Benefits: In dogs, regular supplementing with virgin or extra-virgin olive oil can have a plethora of benefits. Aside from the fact that many dogs love the taste of it, the monounsaturated fat in it can help dogs lose weight (along with the right diet and exercise regime), and can boost heart health as well as energy. Brachycephalic dog breeds (“smoosh-faced” dogs like pugs or bulldogs) can also benefit from olive oil, in that the oil can aid in circulation and the respiratory system. Olive oil also contains a good dose of antioxidants, protecting cell health and against premature aging.

 

Additionally olive oil helps improve a dog’s coat, skin, immune system, and brain function.

Cats can benefit from olive oil when they are constipated or are experiencing some trouble coughing up hairballs. (NOTE: If your cat perpetually has issues coughing up hairballs, or seems unable to cough up hairballs, contact your vet immediately as this could indicate a more serious problem.)

 

Olive oil should only be fed to cats for short periods of time (until symptoms go away). Long term feeding of olive oil to a cat could result in serious liver issues.

 

Dosage: Dogs, 1/4 teaspoon per 10 lbs of body weight, daily (though we always recommend starting with a quarter or half dosage and working your way up to a full dosage over several days).

 

Cats, 1/4 teaspoon as needed, for no longer than two or three days. Larger cats can go up to 1 teaspoon, BUT NO MORE. If your cat is constipated for more than a couple days, see your vet immediately.

 

Coconut Oil

 

Safe for dogs? Yes

 

Safe for cats? Safe? Occasionally, yes.

 

But is it beneficial? There is some controversy over whether coconut oil should be fed to cats. Like with olive oil, since cats are obligate carnivores they will not receive any real benefits from an oil that does not come from an animal. Since a cat does not get the essential fatty acids it needs from coconut oil, it is essentially just a source of fat that if overfed could be more fat than your cat’s body can adequately process. Your cat may get a shiny coat from coconut oil, but it may be hiding other internal issues.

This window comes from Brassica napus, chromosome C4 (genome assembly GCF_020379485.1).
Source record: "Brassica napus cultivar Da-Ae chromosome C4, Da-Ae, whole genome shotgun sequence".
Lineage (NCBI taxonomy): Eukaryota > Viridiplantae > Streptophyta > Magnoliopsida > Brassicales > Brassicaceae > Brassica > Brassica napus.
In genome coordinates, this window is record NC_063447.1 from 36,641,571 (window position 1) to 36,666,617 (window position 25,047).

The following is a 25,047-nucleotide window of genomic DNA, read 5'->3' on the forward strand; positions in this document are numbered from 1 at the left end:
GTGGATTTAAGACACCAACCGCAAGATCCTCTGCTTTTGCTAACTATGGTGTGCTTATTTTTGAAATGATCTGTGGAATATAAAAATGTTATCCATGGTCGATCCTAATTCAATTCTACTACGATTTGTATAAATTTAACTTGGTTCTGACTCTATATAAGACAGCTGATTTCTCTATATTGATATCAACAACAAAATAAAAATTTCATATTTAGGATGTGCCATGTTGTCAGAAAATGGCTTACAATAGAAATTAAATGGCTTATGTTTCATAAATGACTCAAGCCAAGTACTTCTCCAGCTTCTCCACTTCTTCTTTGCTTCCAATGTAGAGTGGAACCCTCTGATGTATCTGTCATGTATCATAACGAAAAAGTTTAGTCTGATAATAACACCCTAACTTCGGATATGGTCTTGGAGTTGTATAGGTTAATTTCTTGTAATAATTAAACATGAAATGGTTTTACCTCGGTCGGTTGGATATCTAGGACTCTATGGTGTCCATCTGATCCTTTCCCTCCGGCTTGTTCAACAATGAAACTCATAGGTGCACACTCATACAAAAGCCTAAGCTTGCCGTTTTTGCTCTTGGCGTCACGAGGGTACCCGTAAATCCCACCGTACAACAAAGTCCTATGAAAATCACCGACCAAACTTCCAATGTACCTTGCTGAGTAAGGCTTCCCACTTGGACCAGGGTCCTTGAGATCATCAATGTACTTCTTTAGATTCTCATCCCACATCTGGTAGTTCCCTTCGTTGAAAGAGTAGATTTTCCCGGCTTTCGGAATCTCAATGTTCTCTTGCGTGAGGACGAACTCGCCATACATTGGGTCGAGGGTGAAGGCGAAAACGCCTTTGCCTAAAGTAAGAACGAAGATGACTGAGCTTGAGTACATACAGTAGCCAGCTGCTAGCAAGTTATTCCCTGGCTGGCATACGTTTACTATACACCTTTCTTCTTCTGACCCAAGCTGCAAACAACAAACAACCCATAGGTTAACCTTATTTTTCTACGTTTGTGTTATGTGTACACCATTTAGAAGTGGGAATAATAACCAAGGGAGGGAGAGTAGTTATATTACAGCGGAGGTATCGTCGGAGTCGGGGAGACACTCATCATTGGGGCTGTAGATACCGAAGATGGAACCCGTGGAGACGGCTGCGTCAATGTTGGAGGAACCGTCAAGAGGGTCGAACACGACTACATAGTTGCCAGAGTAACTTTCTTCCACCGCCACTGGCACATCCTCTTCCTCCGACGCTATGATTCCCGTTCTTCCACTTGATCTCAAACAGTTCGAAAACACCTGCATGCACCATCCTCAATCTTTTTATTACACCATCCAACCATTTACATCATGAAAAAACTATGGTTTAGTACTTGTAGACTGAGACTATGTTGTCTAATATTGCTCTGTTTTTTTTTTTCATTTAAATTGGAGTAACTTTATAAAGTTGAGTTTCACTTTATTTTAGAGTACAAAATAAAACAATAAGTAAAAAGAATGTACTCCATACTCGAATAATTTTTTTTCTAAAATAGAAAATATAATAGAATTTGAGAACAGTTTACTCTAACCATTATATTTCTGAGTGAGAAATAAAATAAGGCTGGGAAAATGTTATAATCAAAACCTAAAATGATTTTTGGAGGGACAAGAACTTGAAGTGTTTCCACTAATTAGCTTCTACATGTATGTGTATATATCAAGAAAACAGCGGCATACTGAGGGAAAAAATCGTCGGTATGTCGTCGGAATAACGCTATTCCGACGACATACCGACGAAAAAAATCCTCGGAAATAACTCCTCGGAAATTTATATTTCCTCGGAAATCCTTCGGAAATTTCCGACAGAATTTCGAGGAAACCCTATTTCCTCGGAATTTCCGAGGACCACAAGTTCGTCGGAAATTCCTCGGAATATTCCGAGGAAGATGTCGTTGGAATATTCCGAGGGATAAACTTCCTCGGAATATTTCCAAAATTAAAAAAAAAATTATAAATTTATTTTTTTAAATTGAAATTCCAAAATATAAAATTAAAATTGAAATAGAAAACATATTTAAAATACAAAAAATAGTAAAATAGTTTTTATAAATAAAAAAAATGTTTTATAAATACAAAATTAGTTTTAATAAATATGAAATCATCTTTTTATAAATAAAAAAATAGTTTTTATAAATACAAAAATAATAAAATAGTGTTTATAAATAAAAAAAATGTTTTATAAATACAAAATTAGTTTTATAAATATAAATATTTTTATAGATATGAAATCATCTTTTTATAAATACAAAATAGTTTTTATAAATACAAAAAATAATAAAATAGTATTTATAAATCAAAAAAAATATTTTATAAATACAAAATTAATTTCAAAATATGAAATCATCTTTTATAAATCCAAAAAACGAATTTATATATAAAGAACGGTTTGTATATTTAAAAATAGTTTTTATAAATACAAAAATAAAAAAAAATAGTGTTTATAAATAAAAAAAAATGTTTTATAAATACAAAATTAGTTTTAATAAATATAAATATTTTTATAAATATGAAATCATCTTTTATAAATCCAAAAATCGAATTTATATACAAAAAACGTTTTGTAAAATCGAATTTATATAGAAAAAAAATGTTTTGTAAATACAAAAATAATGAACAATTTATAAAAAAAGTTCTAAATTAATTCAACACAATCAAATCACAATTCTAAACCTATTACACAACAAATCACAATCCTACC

Giving your cat coconut oil for the occasional hard-to-cough-up hairball or mild constipation is ok, but long term it is not a good supplement for your cat.

 

Benefits: Coconut oil, more precisely virgin or extra-virgin coconut oil, can be a great supplement for your dog. Chock full of medium chain triglycerides (MCTs), coconut oil has antibacterial, anti fungal, and antiviral properties. Fed regularly, coconut oil can help prevent yeast or fungal issues.

 

Dogs with skin and coat issues can benefit greatly from coconut oil in their diet — may dogs who consume coconut oil develop glossy coats and more supple skin. In some cases, coconut oil consumption can help with minor odor control or even bad breath.

 

The MCTs in coconut oil also help stimulate a dog’s metabolism and give them more energy. Supplementing with coconut oil can be a helpful part of a dog’s weight loss program. Also, coconut oil can aid in healing inflammatory bowel syndrome or digestion issues in dogs.

And for those who cook for their dogs, coconut oil is a good choice for a cooking oil. Stable and able to withstand heat without losing potency (olive oil does not fare as well), coconut oil is not only healthy but practical.

 

Dosage: Dogs, 1/4 teaspoon per 10 pounds of body weight, 1-2 times daily.

 

Cats, 1/4 teaspoon only as needed/until symptoms (hairball, mild constipation) go away.

 

Pumpkin Seed Oil

 

Safe for dogs? Yes.

 

Safe for cats? Yes, occasional use only (like coconut oil or olive oil).

 

Benefits: Aside from being a good antioxidant and having antimicrobial properties, pumpkin seed oil can be an effective natural dewormer. Pumpkin seed oil contains cucurbitin, an amino acid that rids the intestinal tract of parasites, while leaving your cat or dog unharmed.

 

In fact, pumpkin seed oil has a good amount of omega-3 and omega-6 essential fatty acids, and supports kidney and  bladder health.

 

Dosage: Dogs, 1/4 teaspoon for every 10 pounds of body weight, 1-2 times daily until your dog’s stool is free of parasites. Regular supplementing is possible, just be sure to check with your vet about it.

 

Cats, 1/4 teaspoon once a day, for no more than a few days.

 

NOTE: All of the above being said, we highly recommend contacting your vet if you suspect your cat or dog has worms or parasites. Your vet’s guidance is the best guidance.

 

We hope this gave you some insight into what to look for and think about when considering an oil supplement for your pet. Whether it’s a fish oil or plant oil, with so many options available you should definitely be able to find the right oil for your pet!

 

Stay healthy, happy, and wagging!

 

~Your Loyal Calvin & Susie Blogger

 

Note: Always check with your vet before making any changes to your pet’s diet. The Calvin & Susie Blogger always researches to the best of her ability, but she is not a vet. This blog is not in any way meant to replace veterinary advice or care. When in doubt, always ask a vet.